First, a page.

"In 1395, the King ordered Gei Shizhong, Fu An and others to deliver a message with the imperial seal, as well as banknotes and cloths in gratitude. The horses, sent by Samarkand, exceeded the number of 1000 annually. At the same time they were given banknotes of baochao for payment of these horses. With the enthroned Chengtsu traditionally sent an embassy with his letter to notify Timur about this. In 1405 the court learned that Timur through Beshbalyk led the army to the east. It was ordered to take precautions. Amir Timur was preparing for war with China, but arriving in Otrar in January, he fell ill and died on February 18, which led to the cancellation of the campaign against China. After Timur's death, the Sino-Central Asian relations again normalized."
With regard to the campaign begun by Amir Timur to China in late 1404, there were also reasons for it. The fact is that the Chinese Emperor Zhu Yuan-Chang (1368-1398) from the Ming dynasty, which replaced the Mongol Yuan dynasty and subsequent emperors, considered themselves legitimate heirs of the Great Ulus, which included Mongolia and China. Accordingly, they applied for the remaining three Ulus, including Chagatai, then under the rule of Amir Timur. In diplomatic correspondence, the Chinese emperor called Amir Timur "son". In the language of diplomacy, this meant "subordinate" which greatly offended the pride of the Lame conqueror.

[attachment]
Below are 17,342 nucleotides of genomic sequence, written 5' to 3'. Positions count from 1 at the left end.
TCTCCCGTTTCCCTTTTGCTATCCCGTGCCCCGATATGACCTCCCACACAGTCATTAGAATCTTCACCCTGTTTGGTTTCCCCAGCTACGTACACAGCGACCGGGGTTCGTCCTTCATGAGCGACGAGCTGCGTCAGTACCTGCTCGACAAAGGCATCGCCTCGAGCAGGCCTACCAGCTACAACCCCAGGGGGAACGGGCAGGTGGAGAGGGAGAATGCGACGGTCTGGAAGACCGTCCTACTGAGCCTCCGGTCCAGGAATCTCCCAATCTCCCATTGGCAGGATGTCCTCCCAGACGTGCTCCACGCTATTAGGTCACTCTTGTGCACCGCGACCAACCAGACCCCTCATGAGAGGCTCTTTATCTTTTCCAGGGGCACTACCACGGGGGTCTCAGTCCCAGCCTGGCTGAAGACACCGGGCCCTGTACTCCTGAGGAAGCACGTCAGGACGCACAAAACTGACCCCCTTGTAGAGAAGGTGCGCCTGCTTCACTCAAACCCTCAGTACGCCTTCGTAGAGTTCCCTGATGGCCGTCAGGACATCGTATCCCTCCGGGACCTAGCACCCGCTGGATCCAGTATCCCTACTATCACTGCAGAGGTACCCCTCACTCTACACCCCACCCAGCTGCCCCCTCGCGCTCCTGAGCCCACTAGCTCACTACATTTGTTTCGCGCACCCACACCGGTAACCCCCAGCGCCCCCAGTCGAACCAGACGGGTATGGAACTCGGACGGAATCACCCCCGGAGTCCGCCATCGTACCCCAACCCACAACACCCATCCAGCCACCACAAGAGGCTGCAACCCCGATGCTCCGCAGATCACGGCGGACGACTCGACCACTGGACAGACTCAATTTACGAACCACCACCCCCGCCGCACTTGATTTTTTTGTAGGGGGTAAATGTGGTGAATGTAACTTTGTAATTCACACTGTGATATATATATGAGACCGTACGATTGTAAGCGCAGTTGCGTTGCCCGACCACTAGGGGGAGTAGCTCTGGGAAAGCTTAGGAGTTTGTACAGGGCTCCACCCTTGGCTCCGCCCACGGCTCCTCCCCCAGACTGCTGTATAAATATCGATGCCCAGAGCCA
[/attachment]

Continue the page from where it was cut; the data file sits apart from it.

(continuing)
Diplomatic relations between China and the Timurid state stabilized under the reign of Amir Timur's fourth son Shakhrukh since 1409, with the arrival of ambassadors from China to Herat, who expressed condolences on the death of Timur. This embassy headed Fu An.
"In 1407, Fu An and others finally returned to their homeland. From the very beginning, upon arrival in Samarkand, they were detained there. Timur ordered An to be driven across many possessions in order to boast of the vastness of his state. When Timur passed away, his grandson Khali, or Khalil, succeeded to his throne, so he sent his ambassador Hudayd and others to accompany Fu An and handed over the products of local production for offering. In addition, he sent Bayarsitay and others for the rite of commemoration 31 for their deceased ruler Timur, as well as the handing over of the new ruler and his possession of silver coins. One of the tribal chiefs named Shalinurdin, also gave camels and horses to China. It was ordered to give patterned silks to their ruler, and go to Samarkand along with his tributary embassy."
In the work of M. Rossabi "Ming China and Turfan, 1406-1517" the normalization of relations between China and the states of Asia is also mentioned. The study provides data on the frequency and nature of embassies, tributary missions during the reign of Emperor Yongle.